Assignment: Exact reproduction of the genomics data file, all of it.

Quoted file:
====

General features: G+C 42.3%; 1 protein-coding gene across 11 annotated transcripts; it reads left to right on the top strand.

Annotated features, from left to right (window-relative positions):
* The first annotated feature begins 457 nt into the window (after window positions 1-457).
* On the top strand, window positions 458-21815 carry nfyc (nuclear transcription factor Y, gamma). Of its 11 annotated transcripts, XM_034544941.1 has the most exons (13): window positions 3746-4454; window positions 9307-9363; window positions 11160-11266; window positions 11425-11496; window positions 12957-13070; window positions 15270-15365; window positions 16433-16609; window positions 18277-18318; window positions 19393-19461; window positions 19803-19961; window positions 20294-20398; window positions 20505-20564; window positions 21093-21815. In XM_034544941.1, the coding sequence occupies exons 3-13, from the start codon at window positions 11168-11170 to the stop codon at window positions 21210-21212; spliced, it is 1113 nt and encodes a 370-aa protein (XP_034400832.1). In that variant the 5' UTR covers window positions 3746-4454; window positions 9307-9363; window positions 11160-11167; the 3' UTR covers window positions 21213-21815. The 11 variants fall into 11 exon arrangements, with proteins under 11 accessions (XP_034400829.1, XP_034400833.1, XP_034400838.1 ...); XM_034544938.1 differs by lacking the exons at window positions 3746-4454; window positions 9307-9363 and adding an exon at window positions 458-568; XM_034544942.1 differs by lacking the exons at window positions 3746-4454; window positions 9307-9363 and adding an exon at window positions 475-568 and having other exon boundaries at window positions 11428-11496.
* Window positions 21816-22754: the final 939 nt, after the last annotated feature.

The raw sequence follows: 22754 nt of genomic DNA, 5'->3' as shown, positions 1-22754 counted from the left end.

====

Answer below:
General features: G+C 42.3%; 1 protein-coding gene across 11 annotated transcripts; it reads left to right on the top strand.

Annotated features, from left to right (window-relative positions):
* The first annotated feature begins 457 nt into the window (after window positions 1-457).
* On the top strand, window positions 458-21815 carry nfyc (nuclear transcription factor Y, gamma). Of its 11 annotated transcripts, XM_034544941.1 has the most exons (13): window positions 3746-4454; window positions 9307-9363; window positions 11160-11266; window positions 11425-11496; window positions 12957-13070; window positions 15270-15365; window positions 16433-16609; window positions 18277-18318; window positions 19393-19461; window positions 19803-19961; window positions 20294-20398; window positions 20505-20564; window positions 21093-21815. In XM_034544941.1, the coding sequence occupies exons 3-13, from the start codon at window positions 11168-11170 to the stop codon at window positions 21210-21212; spliced, it is 1113 nt and encodes a 370-aa protein (XP_034400832.1). In that variant the 5' UTR covers window positions 3746-4454; window positions 9307-9363; window positions 11160-11167; the 3' UTR covers window positions 21213-21815. The 11 variants fall into 11 exon arrangements, with proteins under 11 accessions (XP_034400829.1, XP_034400833.1, XP_034400838.1 ...); XM_034544938.1 differs by lacking the exons at window positions 3746-4454; window positions 9307-9363 and adding an exon at window positions 458-568; XM_034544942.1 differs by lacking the exons at window positions 3746-4454; window positions 9307-9363 and adding an exon at window positions 475-568 and having other exon boundaries at window positions 11428-11496.
* Window positions 21816-22754: the final 939 nt, after the last annotated feature.

The raw sequence follows: 22754 nt of genomic DNA, 5'->3' as shown, positions 1-22754 counted from the left end.